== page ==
Somewhat lost this summer amidst all the conversation about comprehensive immigration reform is a little-known bill called the "Agricultural Guestworker Act" (or "Ag Act," HB 1773) that has already passed out of the House Judiciary Committee. This harmful bill is a thinly veiled attempt to strip farmworkers of the few rights they have on the job while propping up agribusinesses' bottom line.
Here's how it works: the Ag Act would establish a new agricultural guestworker program allowing US companies to hire foreign-born workers for temporary employment in that industry. Under the current system employer certification is required, which builds in some worker protections. However, under the Ag Act, employers would only need to attest—on their on behalf, with no outside verification—that they have adequate workplace conditions, recruitment practices, wages, and insurance coverage for worker injuries. Workers would be allowed to move between employers without losing their visa. Also, 10% of a worker’s earnings would be withheld from their paycheck. The worker could only get this money from a U.S. embassy/consulate within 30 days of returning to their home country, and the worker must show they’ve followed program requirements. Furthermore, guestworkers under this bill would not be allowed to bring spouses or minor children under their visa. Finally, federal public benefits would not be available to guestworkers under the Ag Act.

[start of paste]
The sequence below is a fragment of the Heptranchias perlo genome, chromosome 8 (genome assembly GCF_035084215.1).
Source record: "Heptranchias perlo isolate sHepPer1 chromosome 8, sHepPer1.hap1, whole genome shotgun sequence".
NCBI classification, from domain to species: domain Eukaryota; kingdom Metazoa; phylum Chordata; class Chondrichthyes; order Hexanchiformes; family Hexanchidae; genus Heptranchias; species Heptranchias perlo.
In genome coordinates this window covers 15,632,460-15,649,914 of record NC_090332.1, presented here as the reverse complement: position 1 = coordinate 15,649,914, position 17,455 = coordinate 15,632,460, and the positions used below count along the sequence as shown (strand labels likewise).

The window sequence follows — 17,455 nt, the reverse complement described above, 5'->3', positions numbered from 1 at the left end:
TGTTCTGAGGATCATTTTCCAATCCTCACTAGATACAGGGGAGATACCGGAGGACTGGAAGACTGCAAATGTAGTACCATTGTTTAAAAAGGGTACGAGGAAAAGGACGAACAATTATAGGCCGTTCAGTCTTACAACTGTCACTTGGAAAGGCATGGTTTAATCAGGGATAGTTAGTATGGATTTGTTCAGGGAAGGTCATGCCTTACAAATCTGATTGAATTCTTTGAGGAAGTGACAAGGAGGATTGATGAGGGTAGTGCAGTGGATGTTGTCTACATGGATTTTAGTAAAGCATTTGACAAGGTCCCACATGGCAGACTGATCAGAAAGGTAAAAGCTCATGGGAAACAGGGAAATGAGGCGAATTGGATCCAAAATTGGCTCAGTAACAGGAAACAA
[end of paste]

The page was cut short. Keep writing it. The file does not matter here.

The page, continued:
We wanted workers but we got people. ~Max Frisch